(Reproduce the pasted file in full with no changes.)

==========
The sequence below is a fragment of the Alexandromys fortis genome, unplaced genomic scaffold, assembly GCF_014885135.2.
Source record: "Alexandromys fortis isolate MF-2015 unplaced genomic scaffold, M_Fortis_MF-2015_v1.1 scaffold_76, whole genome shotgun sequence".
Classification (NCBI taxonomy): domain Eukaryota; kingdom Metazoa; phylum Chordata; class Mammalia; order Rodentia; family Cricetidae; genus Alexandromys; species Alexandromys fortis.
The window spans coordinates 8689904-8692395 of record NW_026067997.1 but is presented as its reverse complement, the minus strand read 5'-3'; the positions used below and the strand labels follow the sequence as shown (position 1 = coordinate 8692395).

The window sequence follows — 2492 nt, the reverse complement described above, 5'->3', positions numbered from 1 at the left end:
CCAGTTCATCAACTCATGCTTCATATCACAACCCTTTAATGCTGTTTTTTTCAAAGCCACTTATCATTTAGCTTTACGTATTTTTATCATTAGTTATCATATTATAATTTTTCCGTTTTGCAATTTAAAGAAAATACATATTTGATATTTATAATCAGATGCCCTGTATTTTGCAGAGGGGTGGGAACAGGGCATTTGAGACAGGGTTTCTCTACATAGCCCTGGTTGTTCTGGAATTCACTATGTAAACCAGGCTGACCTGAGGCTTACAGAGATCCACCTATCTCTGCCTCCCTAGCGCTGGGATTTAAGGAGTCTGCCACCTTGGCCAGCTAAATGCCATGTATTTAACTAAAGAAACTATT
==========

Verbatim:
The sequence below is a fragment of the Alexandromys fortis genome, unplaced genomic scaffold, assembly GCF_014885135.2.
Source record: "Alexandromys fortis isolate MF-2015 unplaced genomic scaffold, M_Fortis_MF-2015_v1.1 scaffold_76, whole genome shotgun sequence".
Classification (NCBI taxonomy): domain Eukaryota; kingdom Metazoa; phylum Chordata; class Mammalia; order Rodentia; family Cricetidae; genus Alexandromys; species Alexandromys fortis.
The window spans coordinates 8689904-8692395 of record NW_026067997.1 but is presented as its reverse complement, the minus strand read 5'-3'; the positions used below and the strand labels follow the sequence as shown (position 1 = coordinate 8692395).

The window sequence follows — 2492 nt, the reverse complement described above, 5'->3', positions numbered from 1 at the left end:
CCAGTTCATCAACTCATGCTTCATATCACAACCCTTTAATGCTGTTTTTTTCAAAGCCACTTATCATTTAGCTTTACGTATTTTTATCATTAGTTATCATATTATAATTTTTCCGTTTTGCAATTTAAAGAAAATACATATTTGATATTTATAATCAGATGCCCTGTATTTTGCAGAGGGGTGGGAACAGGGCATTTGAGACAGGGTTTCTCTACATAGCCCTGGTTGTTCTGGAATTCACTATGTAAACCAGGCTGACCTGAGGCTTACAGAGATCCACCTATCTCTGCCTCCCTAGCGCTGGGATTTAAGGAGTCTGCCACCTTGGCCAGCTAAATGCCATGTATTTAACTAAAGAAACTATT